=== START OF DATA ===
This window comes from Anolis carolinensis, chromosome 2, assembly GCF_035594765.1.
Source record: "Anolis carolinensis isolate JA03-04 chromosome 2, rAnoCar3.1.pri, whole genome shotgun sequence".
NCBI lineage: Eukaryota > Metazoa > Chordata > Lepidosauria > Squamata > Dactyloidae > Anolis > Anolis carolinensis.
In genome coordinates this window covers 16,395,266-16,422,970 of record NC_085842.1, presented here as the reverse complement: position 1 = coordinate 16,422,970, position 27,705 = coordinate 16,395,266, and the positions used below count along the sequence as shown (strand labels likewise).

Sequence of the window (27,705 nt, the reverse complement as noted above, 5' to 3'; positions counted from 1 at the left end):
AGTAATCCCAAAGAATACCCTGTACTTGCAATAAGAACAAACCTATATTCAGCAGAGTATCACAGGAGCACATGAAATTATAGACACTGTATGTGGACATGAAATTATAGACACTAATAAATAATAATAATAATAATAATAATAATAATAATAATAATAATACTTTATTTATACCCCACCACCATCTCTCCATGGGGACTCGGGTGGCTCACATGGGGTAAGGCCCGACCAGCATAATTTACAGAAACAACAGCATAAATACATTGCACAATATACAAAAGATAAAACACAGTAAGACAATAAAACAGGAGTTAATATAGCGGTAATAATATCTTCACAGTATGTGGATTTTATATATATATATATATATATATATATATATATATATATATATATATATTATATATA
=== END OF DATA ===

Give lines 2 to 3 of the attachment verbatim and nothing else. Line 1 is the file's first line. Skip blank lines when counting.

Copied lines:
Source record: "Anolis carolinensis isolate JA03-04 chromosome 2, rAnoCar3.1.pri, whole genome shotgun sequence".
NCBI lineage: Eukaryota > Metazoa > Chordata > Lepidosauria > Squamata > Dactyloidae > Anolis > Anolis carolinensis.